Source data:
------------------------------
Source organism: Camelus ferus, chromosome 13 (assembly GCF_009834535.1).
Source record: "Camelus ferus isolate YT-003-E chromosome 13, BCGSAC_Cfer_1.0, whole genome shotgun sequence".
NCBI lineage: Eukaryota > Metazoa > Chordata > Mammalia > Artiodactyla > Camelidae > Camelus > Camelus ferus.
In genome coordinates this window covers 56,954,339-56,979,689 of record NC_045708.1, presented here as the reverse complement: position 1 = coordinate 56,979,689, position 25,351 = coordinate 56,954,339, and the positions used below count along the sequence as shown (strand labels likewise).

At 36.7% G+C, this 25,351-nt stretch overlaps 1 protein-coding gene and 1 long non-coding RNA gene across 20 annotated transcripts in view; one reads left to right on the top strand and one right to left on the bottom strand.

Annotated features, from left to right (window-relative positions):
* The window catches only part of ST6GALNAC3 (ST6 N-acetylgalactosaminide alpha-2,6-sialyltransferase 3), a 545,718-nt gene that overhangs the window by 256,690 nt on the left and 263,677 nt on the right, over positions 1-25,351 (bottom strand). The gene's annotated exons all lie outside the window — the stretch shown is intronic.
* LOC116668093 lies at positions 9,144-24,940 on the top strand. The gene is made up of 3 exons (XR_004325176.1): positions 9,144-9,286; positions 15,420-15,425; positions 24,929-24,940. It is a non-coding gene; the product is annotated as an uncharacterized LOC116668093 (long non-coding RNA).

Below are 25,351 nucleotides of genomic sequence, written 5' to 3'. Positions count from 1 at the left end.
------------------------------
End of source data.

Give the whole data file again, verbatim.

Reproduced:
Source organism: Camelus ferus, chromosome 13 (assembly GCF_009834535.1).
Source record: "Camelus ferus isolate YT-003-E chromosome 13, BCGSAC_Cfer_1.0, whole genome shotgun sequence".
NCBI lineage: Eukaryota > Metazoa > Chordata > Mammalia > Artiodactyla > Camelidae > Camelus > Camelus ferus.
In genome coordinates this window covers 56,954,339-56,979,689 of record NC_045708.1, presented here as the reverse complement: position 1 = coordinate 56,979,689, position 25,351 = coordinate 56,954,339, and the positions used below count along the sequence as shown (strand labels likewise).

At 36.7% G+C, this 25,351-nt stretch overlaps 1 protein-coding gene and 1 long non-coding RNA gene across 20 annotated transcripts in view; one reads left to right on the top strand and one right to left on the bottom strand.

Annotated features, from left to right (window-relative positions):
* The window catches only part of ST6GALNAC3 (ST6 N-acetylgalactosaminide alpha-2,6-sialyltransferase 3), a 545,718-nt gene that overhangs the window by 256,690 nt on the left and 263,677 nt on the right, over positions 1-25,351 (bottom strand). The gene's annotated exons all lie outside the window — the stretch shown is intronic.
* LOC116668093 lies at positions 9,144-24,940 on the top strand. The gene is made up of 3 exons (XR_004325176.1): positions 9,144-9,286; positions 15,420-15,425; positions 24,929-24,940. It is a non-coding gene; the product is annotated as an uncharacterized LOC116668093 (long non-coding RNA).

Below are 25,351 nucleotides of genomic sequence, written 5' to 3'. Positions count from 1 at the left end.